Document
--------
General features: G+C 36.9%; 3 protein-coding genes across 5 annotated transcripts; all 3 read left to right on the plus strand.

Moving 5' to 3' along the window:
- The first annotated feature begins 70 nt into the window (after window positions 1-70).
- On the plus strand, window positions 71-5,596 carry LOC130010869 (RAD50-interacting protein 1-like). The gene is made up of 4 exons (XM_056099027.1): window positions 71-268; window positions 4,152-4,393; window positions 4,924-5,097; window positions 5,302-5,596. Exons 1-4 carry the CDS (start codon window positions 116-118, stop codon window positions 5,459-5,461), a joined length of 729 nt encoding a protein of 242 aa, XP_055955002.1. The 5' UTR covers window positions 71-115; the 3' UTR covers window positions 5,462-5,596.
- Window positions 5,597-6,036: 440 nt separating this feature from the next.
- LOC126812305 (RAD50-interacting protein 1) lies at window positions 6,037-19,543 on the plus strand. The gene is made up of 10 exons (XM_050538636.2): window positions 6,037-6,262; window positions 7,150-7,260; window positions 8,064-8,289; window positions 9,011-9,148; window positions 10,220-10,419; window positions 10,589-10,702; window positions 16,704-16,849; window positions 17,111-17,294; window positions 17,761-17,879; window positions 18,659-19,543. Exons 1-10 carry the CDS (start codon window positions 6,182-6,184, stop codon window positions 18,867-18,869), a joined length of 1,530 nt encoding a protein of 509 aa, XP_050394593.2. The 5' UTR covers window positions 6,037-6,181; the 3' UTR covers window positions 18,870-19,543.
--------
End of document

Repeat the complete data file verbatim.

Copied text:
General features: G+C 36.9%; 3 protein-coding genes across 5 annotated transcripts; all 3 read left to right on the plus strand.

Moving 5' to 3' along the window:
- The first annotated feature begins 70 nt into the window (after window positions 1-70).
- On the plus strand, window positions 71-5,596 carry LOC130010869 (RAD50-interacting protein 1-like). The gene is made up of 4 exons (XM_056099027.1): window positions 71-268; window positions 4,152-4,393; window positions 4,924-5,097; window positions 5,302-5,596. Exons 1-4 carry the CDS (start codon window positions 116-118, stop codon window positions 5,459-5,461), a joined length of 729 nt encoding a protein of 242 aa, XP_055955002.1. The 5' UTR covers window positions 71-115; the 3' UTR covers window positions 5,462-5,596.
- Window positions 5,597-6,036: 440 nt separating this feature from the next.
- LOC126812305 (RAD50-interacting protein 1) lies at window positions 6,037-19,543 on the plus strand. The gene is made up of 10 exons (XM_050538636.2): window positions 6,037-6,262; window positions 7,150-7,260; window positions 8,064-8,289; window positions 9,011-9,148; window positions 10,220-10,419; window positions 10,589-10,702; window positions 16,704-16,849; window positions 17,111-17,294; window positions 17,761-17,879; window positions 18,659-19,543. Exons 1-10 carry the CDS (start codon window positions 6,182-6,184, stop codon window positions 18,867-18,869), a joined length of 1,530 nt encoding a protein of 509 aa, XP_050394593.2. The 5' UTR covers window positions 6,037-6,181; the 3' UTR covers window positions 18,870-19,543.